Japanese automaker Toyota, along with Sharp and New Energy and Industrial Technology Development Organization of Japan (NEDO) are testing a solar powered Prius that they say could revolutionize transportation.
Theoretically, a vehicle might run forever by putting together the best solar panels around, super-efficient batteries and decades of car-making expertise. According to Koji Makino, the Project Manager at Toyota:
“The solar car’s advantage is that — while it can’t drive for a long range — it’s really independent of charging facilities.”
Even if fully electric cars overtake conventional gasoline-powered cars in sales, they still need to be plugged in, which means building a network of charging stations across the globe. The sun, on the other hand, shines everywhere for free, and when that energy is paired with enough battery capacity to propel vehicles at night, solar-powered cars could leapfrog all the new-energy tech being developed, from plug-in hybrids to hydrogen fuel-cell vehicles, in one fell swoop.
However there is still work left to reach that level of efficiency. Takeshi Miyao, an auto analyst at Carnorama says that “its not like we are going to see widely used solar-powered cars in the next decades, it’s going to take a long time.”
Toyota and Hyundai have already introduced commercial models with solar panels on the roof, but they were too underpowered and could barely juice the sound system. The Prius plug-in hybrid offers solar panels as an option, but they only charge the battery when parked. The maximum amount of power for driving only lasts about 6 km, said Mitsuhiro Yamazaki, director at the solar energy systems division of NEDO.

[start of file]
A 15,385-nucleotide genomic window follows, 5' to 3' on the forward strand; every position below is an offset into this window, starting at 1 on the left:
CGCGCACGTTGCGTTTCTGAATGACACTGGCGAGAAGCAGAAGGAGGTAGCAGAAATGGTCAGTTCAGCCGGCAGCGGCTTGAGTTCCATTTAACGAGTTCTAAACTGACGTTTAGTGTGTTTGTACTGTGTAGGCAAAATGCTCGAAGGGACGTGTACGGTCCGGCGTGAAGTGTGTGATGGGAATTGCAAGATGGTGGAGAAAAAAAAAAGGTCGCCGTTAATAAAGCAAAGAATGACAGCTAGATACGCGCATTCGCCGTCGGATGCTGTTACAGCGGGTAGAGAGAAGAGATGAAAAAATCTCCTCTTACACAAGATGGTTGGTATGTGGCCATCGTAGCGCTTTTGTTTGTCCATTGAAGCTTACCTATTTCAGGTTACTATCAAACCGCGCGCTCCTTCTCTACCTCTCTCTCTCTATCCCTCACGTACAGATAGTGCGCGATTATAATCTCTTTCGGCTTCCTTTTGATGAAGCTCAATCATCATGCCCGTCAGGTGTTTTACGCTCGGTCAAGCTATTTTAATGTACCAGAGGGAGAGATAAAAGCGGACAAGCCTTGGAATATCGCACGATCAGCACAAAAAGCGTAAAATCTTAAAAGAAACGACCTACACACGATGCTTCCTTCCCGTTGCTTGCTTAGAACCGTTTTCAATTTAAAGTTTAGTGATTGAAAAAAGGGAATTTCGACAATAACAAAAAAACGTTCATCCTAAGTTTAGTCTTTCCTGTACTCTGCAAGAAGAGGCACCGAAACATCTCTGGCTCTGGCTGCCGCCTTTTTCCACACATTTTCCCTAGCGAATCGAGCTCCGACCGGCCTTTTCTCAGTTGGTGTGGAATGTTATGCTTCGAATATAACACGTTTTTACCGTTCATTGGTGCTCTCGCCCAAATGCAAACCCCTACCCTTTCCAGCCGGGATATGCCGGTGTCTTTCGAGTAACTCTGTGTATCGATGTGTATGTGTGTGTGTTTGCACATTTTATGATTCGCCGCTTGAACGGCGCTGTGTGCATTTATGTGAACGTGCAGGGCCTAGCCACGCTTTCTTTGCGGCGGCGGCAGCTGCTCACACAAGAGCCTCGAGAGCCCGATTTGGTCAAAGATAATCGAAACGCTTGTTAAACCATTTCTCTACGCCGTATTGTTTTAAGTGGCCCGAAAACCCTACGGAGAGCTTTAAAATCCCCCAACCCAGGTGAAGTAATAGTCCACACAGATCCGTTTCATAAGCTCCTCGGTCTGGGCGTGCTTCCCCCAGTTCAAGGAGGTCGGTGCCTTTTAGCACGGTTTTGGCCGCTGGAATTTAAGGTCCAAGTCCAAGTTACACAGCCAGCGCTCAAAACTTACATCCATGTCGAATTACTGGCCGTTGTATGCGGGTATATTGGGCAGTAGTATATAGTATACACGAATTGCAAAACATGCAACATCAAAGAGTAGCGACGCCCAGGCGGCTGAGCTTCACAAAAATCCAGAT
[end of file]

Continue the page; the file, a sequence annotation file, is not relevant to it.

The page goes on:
Toyota has been testing a new solar-powered Prius since July, though it acknowledges that cars running nonstop without connecting to a plug are still far away. However Toyota believes the research will pay off in other ways. Indeed, there have been some breakthroughs, mainly due to advancements by Sharp. The prototype’s solar panel converts sunlight at an efficiency level of more than 34%, compared with about 20% for current panels.
Because the new solar cell being used is only about 0.03 mm thick, it can be placed on more surfaces, including the curvy parts of the roof, hood and hatchback. The electrical system can charge the vehicle even when it’s on the move. According to Mitsuhiro Yamazaki, if the car is driven four days a week for a maximum of 50 km a day, there is no need to plug into an outlet.
Toyota’s bet on solar power is one of many that Japan’s No.1 carmaker is placing on the future of transportation. With Volkswagen and other auto titans facing uncertain futures as new technologies and business models ripple through the $2.23 trillion global industry, they are investing billions of dollars in cars powered by electricity and hydrogen to keep apace.